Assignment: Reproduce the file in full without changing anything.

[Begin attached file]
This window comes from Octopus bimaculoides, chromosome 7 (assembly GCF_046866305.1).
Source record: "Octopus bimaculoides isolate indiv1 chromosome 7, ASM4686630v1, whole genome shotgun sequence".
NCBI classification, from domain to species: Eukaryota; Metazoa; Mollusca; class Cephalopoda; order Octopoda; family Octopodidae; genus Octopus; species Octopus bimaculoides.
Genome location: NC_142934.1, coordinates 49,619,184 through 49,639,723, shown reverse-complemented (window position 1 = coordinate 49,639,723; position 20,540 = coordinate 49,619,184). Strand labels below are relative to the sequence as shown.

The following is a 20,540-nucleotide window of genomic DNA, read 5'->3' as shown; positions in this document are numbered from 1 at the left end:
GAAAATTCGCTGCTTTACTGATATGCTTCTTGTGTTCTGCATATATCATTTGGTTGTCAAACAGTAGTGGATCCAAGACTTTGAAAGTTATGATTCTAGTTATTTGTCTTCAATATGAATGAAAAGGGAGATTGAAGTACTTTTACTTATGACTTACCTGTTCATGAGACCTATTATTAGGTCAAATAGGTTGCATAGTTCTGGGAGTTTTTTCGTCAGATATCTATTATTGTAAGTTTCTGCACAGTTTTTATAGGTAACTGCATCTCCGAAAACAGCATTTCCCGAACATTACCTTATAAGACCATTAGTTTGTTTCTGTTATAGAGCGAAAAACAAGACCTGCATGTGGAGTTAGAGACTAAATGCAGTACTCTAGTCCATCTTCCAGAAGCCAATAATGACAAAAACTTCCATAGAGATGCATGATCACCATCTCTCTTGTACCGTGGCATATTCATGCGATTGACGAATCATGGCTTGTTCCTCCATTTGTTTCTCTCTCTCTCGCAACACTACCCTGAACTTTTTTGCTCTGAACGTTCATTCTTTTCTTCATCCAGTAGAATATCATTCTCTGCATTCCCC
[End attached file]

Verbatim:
This window comes from Octopus bimaculoides, chromosome 7 (assembly GCF_046866305.1).
Source record: "Octopus bimaculoides isolate indiv1 chromosome 7, ASM4686630v1, whole genome shotgun sequence".
NCBI classification, from domain to species: Eukaryota; Metazoa; Mollusca; class Cephalopoda; order Octopoda; family Octopodidae; genus Octopus; species Octopus bimaculoides.
Genome location: NC_142934.1, coordinates 49,619,184 through 49,639,723, shown reverse-complemented (window position 1 = coordinate 49,639,723; position 20,540 = coordinate 49,619,184). Strand labels below are relative to the sequence as shown.

The following is a 20,540-nucleotide window of genomic DNA, read 5'->3' as shown; positions in this document are numbered from 1 at the left end:
GAAAATTCGCTGCTTTACTGATATGCTTCTTGTGTTCTGCATATATCATTTGGTTGTCAAACAGTAGTGGATCCAAGACTTTGAAAGTTATGATTCTAGTTATTTGTCTTCAATATGAATGAAAAGGGAGATTGAAGTACTTTTACTTATGACTTACCTGTTCATGAGACCTATTATTAGGTCAAATAGGTTGCATAGTTCTGGGAGTTTTTTCGTCAGATATCTATTATTGTAAGTTTCTGCACAGTTTTTATAGGTAACTGCATCTCCGAAAACAGCATTTCCCGAACATTACCTTATAAGACCATTAGTTTGTTTCTGTTATAGAGCGAAAAACAAGACCTGCATGTGGAGTTAGAGACTAAATGCAGTACTCTAGTCCATCTTCCAGAAGCCAATAATGACAAAAACTTCCATAGAGATGCATGATCACCATCTCTCTTGTACCGTGGCATATTCATGCGATTGACGAATCATGGCTTGTTCCTCCATTTGTTTCTCTCTCTCTCGCAACACTACCCTGAACTTTTTTGCTCTGAACGTTCATTCTTTTCTTCATCCAGTAGAATATCATTCTCTGCATTCCCC